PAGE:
The steps of the U.S. Captiol in Washington, DC. (Sept....

The steps of the U.S. Captiol in Washington, DC. (Sept. 14, 2011) Credit: Getty Images

Liberal groups are trying to build a grassroots movement that will help revive the economy and protect Medicare and Social Security, but whether they will be successful — and use it to help re-elect President Barack Obama — is unclear.

Organizers of this week's "Take Back the American Dream" conference in Washington have studied the origins of the tea party as they try to build a countermovement to support liberal causes. The effort is a response to Republicans' takeover of the House in 2010 and disenchantment over Obama's attempts at compromise.

After Obama's election, many Democrats said they falsely assumed that winning the White House would help them pass an agenda that would assist middle-class families. Instead, they were dismayed when Obama ditched a proposed "public option" for a government insurance plan from the health care overhaul and cringed when he cut a deal with Republicans to extend Bush-era tax cuts.

During the summer, the left argued that Obama gave up too much in spending cuts during the debt-ceiling fight and couldn't force Republicans to accept higher taxes on the wealthy in return.

"People are totally ready to get behind (Obama), but I think what they're not ready to give anybody is the benefit of the doubt that if we win an election and we all go home, things are going to change," said Andy Stern, the former president of the Service Employees International Union. "That was probably the theory of the Obama election and taking over the House by the Democrats and the Senate as well. I think it was a failed strategy."

So liberal organizations have tried to build a movement, holding hundreds of house meetings across the country and staging protests at town hall meetings held by Republican lawmakers — a tactic that tea party activists used to build opposition to Obama's health care plan.

Conference speakers said Obama's jobs bill could act as a turning point, a sign that the president is taking a more aggressive push to revive the economy and standing firm against deep cuts to Medicare and Social Security. The president has barnstormed the country, rallying support for the $447 billion plan for tax cuts and public works spending to stimulate the economy.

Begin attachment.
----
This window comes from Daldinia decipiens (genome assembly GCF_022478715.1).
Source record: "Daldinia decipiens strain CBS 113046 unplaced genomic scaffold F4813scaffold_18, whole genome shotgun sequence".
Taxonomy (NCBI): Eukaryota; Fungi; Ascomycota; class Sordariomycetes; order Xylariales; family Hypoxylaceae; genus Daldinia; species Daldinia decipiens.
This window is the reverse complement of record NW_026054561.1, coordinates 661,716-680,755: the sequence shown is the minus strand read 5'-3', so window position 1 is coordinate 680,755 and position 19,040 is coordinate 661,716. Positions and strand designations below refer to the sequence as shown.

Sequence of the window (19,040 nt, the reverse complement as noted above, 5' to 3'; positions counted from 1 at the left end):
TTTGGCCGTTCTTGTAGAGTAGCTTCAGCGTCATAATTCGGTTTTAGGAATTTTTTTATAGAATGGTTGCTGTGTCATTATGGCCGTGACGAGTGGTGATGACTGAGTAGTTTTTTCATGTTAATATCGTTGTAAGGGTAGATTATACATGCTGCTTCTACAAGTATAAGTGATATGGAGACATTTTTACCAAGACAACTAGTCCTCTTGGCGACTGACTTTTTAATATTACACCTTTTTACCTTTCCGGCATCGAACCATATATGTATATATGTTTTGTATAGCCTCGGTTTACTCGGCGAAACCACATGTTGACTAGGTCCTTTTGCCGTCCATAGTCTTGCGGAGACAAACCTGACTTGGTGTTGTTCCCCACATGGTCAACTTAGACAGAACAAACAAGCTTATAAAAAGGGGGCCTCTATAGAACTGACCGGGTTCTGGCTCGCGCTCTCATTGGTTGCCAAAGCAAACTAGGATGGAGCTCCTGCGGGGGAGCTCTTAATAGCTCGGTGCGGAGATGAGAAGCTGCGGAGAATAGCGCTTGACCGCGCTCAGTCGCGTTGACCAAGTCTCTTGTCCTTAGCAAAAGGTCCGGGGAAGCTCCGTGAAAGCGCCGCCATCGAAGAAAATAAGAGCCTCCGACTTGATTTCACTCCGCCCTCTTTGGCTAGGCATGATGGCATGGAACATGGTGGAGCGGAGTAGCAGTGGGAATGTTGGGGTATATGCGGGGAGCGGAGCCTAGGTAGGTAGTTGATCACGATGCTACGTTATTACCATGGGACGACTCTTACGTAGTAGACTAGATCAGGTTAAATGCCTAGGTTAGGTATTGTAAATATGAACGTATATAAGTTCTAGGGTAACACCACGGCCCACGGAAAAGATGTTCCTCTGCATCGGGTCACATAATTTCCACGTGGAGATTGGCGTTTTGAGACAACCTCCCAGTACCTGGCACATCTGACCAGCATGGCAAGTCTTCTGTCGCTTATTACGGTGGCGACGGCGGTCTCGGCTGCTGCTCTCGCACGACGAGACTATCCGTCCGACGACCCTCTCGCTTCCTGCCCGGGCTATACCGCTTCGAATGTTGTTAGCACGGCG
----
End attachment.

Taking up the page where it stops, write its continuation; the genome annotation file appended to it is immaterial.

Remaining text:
While the plan is unlikely to pass Congress in its entirety, the White House believes Obama's populist approach will build support among the public. And liberals think they've already moved the president.

"Why is the White House talking different? The White House is talking different because we are walking different," said Van Jones, a former Obama policy adviser who helped organize the conference.

Liberals took close watch of Obama's discussion of deficit reduction measures and were pleased that he did not seek a gradual increase in the eligibility age for Medicare from 65 to 67. Last summer, Obama had agreed to the age increase in negotiations with House Speaker John Boehner before the talks fell apart. Many Democrats objected to the age increases, arguing it would undercut their criticisms of a Republican plan that would overhaul Medicare.

On Social Security, Democrats have railed against plans by Republican presidential hopefuls to partially privatize the retirement system, letting younger workers divert part of their payroll taxes into a personal account to be invested outside of Social Security.

Obama does not face a primary challenge, and Republicans have little chance of picking up support from hard-core Democrats next year. But Obama needs liberals to knock on doors, staff phone banks and register voters — must-do jobs for any candidate's base. Dissatisfied liberals could also stay home on Election Day or refuse to donate money to Obama's campaign.

There are signs of an enthusiasm gap. A recent survey by Gallup found that 45 percent of Democrats said they were more enthusiastic about the 2012 presidential election than they had been in past elections, while 44 percent said they were less enthusiastic. Fifty-eight percent of Republicans, meanwhile, said they were more enthusiastic about 2012 than in past elections, and 30 percent were less enthusiastic.

Gallup said the enthusiasm gap between Democrats and Republicans was the largest it has measured since 2000.

Many hope the American Dream movement can generate enthusiasm for Obama next year.

Rep. Jan Schakowsky, D-Ill., told attendees at one session that many of her supporters appeared "beaten down" by the status of the economy and Obama's standing among voters but said liberals needed to bring energy to next year's election.

"We have to set people's hair on fire about what America would look like if Republicans get their way," she said.

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